Catching ‘Em All Without Catching a Case


Two weeks ago PokemonGo was released and subsequently took over my life. In the midst of all the awful in the world this game was a much needed distraction from the real world and I nice journey down memory lane. Whenever I fly, I take my phone, my headphones, my wallet, my iPad and my hot pink Gameboy color with the Hello Kitty sticker holding it closed after I broke the clasp on the battery slot a decade or so ago. In my Gameboy, I have Pokemon yellow and have since it came out nearly 20 years ago.


After the game was released, I refreshed and refreshed the app store until it finally showed up. Once the game showed up, I downloaded it immediately. I flew out of the house to play the game immediately and took my dogs with me. I went outside, backpack full of water and dog treats, wearing a hooded sweatshirt and a huge smile on my face. I saw this little weird symbol for the park next to my house that is designated for smaller children. While I was standing in front of the park trying to figure out what the game wanted me to do there I started getting this awful sense of dread. My head was telling me “Gotta move, gotta go before somebody thinks you’re suspicious and calls the police on you. Do not linger.” Then the other part of my brain said “It’s ok, you have tiny, non-threatening puppies that are cute and really approachable, it’ll be fine.” However, the sense of dread was much louder and aggressive than the sense of calm. This wasn’t the first time this has happened to me. I’m out enjoying my life, keeping to myself and doing something totally normal and legal when I start to feel out of place and threatened by being myself. It actually happens quite frequently. I edit playlists that I play while I’m on my bike to not have any rap music and only play Lemonade’s edited version. This is what it’s like to be black in America and conscious of how your very presence makes people feel the need to defend themselves or hurt you.



I live in a neighborhood in Chicago called Lakeview East which is bordering another neighborhood called Lincoln Park. Both neighborhoods are a bit more on the expensive side and predominantly white. My dad affectionately calls it “Vanilla Hills” because of it’s suburban feel and the lack of POC in the neighborhood. He couldn’t be more right. In my building, one of the first people I met was my direct neighbor. Prior to speaking to me the first time he would scurry in and out of his apartment and not make eye contact despite my magnanimous smile that went all the way to my back teeth (a defense mechanism I learned long ago to make others feel comfortable around me and ensure my safety). The first time he spoke to me I was leashing my dogs outside my door and getting ready to take them on a walk. He said to me “Oh, these are your dogs (Thomas = Yorkie, Arwen = particularly tiny Maltipoo), I would have thought you had something like a pitbull?” His words instantly made me bristle and made my stomach hurt and my skin get hot all at once. I wanted to tell him he was an ignorant asshole and that not all black people have pitbulls nor is there anything wrong with pitbulls (like black people they just get a bad rap that’s fueled by misinformation disseminated by the media completely devoid of actually statistics supporting the claims). Also, I’m hella allergic to both dogs and cats and can only tolerate a scant few breeds of dogs despite the fact that my life goal is to have a dalmatian plantation per 101 Dalmatians, my favorite Disney movie ever (I even went around biting people for a year and demanding to be called Pongo).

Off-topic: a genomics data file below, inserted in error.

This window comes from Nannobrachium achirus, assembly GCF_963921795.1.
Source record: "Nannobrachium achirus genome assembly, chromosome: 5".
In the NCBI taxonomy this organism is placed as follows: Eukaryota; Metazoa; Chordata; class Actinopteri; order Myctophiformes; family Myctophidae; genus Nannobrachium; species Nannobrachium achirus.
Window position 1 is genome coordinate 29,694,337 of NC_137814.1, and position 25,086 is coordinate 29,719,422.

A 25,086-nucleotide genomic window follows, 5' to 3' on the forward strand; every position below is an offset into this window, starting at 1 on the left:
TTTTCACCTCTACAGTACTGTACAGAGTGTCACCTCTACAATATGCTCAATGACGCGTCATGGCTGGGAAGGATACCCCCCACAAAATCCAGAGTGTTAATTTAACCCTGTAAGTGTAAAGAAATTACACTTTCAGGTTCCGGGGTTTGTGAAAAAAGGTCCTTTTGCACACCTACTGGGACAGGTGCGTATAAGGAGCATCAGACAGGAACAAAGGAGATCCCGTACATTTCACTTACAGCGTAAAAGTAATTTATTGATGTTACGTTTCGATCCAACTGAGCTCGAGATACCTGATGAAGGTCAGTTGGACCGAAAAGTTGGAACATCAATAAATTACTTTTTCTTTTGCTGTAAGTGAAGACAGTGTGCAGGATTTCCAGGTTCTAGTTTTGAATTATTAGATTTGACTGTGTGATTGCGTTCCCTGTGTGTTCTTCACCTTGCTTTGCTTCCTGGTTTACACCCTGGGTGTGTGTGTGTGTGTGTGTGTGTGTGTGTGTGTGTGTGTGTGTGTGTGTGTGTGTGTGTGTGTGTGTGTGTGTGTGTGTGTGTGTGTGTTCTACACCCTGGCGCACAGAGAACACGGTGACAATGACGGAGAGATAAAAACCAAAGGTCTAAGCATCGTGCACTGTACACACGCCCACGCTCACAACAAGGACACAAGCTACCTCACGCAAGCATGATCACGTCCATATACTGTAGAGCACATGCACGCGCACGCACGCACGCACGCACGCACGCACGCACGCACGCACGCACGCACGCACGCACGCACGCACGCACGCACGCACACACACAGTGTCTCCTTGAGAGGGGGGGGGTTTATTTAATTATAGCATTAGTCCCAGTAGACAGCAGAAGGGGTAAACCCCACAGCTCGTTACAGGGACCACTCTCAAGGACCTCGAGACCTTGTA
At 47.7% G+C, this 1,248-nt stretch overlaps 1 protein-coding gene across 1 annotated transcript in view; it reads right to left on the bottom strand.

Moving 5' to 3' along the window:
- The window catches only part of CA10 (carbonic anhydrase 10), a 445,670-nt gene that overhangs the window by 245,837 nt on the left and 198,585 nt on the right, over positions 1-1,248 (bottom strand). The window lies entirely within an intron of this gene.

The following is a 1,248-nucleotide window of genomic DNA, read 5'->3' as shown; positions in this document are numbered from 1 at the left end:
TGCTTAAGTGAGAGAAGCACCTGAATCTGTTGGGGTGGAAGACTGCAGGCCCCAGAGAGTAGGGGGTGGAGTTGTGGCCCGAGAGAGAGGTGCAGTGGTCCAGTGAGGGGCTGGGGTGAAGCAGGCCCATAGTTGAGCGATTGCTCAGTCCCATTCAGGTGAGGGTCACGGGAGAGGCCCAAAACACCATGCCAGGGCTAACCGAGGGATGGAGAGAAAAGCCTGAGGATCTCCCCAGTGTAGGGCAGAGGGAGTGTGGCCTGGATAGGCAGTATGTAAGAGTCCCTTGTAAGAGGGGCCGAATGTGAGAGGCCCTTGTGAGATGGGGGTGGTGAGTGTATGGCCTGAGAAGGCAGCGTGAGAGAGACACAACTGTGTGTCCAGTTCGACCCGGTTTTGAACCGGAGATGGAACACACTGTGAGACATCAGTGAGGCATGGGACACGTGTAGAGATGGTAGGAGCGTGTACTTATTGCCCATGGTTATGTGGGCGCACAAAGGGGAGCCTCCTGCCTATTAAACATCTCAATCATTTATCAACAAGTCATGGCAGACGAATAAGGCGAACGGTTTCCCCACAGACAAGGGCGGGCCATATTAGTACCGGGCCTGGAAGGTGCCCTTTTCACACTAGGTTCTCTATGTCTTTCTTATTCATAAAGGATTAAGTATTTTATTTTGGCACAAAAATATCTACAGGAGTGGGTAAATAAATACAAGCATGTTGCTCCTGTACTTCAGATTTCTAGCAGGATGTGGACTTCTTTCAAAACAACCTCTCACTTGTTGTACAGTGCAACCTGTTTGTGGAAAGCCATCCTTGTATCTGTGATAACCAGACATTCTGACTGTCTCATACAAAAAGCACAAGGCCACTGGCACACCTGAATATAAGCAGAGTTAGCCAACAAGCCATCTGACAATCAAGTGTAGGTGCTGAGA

Anywho, my mom didn’t raise a punk, so I settled on angry instead of hurt. However, I’m more than aware of my place in society and the limit that places on expressing myself. Back to Pokemon. Once I figured out that, that weird circular symbol was something called a Pokestop ,I lamented that I wouldn’t be able to use them however and whenever I wanted.  There would be no setting of lures at the park that was less than ten feet from my doorstep. It’s too dangerous. Older people in my family told me to be careful about all of that Pokemon playing as my timeline turned from politics, gifs and current events to screenshots of the step counter on my Apple watch and Pokemon I’d caught. At first I balked at the concern as I’m not a dummy and might even be considered a little overly cautious. I barricade my door with a steel bar and double lock my other door and push my end table in front of it so I can be woken up by the noise of the door opening. I also don’t walk my dogs past the courtyard of my building past a certain hour. Black girls that go missing don’t get news headlines or extended search parties. Natalie Holloway got more man power behind the search for her than hundreds of black girls and women have in decades. My brain moves very quickly because it has to. All of my moves are extremely calculated because they have to be. I am a black woman in America and I’m well aware of what that means. I know the slogan for Pokemon is gotta catch em all. However, I’m not likely to do so because it’s just not safe.

About Milan Cook 10 Articles
Milan Cook is a sporadic blogger, womynist, dev bootcamp student, star wars fanatic, and dog lover. You can find some of her other work here and here. When she’s not creating a cavity in the couch while binging Netflix she’s learning to code and talking to her dogs like humans.

Be the first to comment

Leave a Reply

This site uses Akismet to reduce spam. Learn how your comment data is processed.